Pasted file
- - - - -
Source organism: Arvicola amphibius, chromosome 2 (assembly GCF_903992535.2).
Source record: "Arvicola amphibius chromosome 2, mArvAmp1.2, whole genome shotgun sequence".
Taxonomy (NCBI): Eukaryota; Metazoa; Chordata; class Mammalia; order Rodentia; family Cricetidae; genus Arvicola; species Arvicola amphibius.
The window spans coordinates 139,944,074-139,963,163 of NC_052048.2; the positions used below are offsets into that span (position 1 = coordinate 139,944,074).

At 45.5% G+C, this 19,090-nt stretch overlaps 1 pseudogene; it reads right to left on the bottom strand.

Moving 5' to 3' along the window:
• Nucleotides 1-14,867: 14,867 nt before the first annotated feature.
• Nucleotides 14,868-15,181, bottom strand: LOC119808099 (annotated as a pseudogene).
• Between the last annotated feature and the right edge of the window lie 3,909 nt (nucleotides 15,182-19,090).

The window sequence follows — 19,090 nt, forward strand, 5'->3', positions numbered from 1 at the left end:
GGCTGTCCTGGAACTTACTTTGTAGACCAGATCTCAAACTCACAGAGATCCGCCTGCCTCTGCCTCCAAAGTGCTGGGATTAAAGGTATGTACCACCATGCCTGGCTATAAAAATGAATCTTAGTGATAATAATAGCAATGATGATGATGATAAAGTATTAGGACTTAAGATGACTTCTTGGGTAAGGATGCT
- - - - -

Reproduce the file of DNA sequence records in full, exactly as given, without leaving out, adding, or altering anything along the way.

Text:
Source organism: Arvicola amphibius, chromosome 2 (assembly GCF_903992535.2).
Source record: "Arvicola amphibius chromosome 2, mArvAmp1.2, whole genome shotgun sequence".
Taxonomy (NCBI): Eukaryota; Metazoa; Chordata; class Mammalia; order Rodentia; family Cricetidae; genus Arvicola; species Arvicola amphibius.
The window spans coordinates 139,944,074-139,963,163 of NC_052048.2; the positions used below are offsets into that span (position 1 = coordinate 139,944,074).

At 45.5% G+C, this 19,090-nt stretch overlaps 1 pseudogene; it reads right to left on the bottom strand.

Moving 5' to 3' along the window:
• Nucleotides 1-14,867: 14,867 nt before the first annotated feature.
• Nucleotides 14,868-15,181, bottom strand: LOC119808099 (annotated as a pseudogene).
• Between the last annotated feature and the right edge of the window lie 3,909 nt (nucleotides 15,182-19,090).

The window sequence follows — 19,090 nt, forward strand, 5'->3', positions numbered from 1 at the left end:
GGCTGTCCTGGAACTTACTTTGTAGACCAGATCTCAAACTCACAGAGATCCGCCTGCCTCTGCCTCCAAAGTGCTGGGATTAAAGGTATGTACCACCATGCCTGGCTATAAAAATGAATCTTAGTGATAATAATAGCAATGATGATGATGATAAAGTATTAGGACTTAAGATGACTTCTTGGGTAAGGATGCT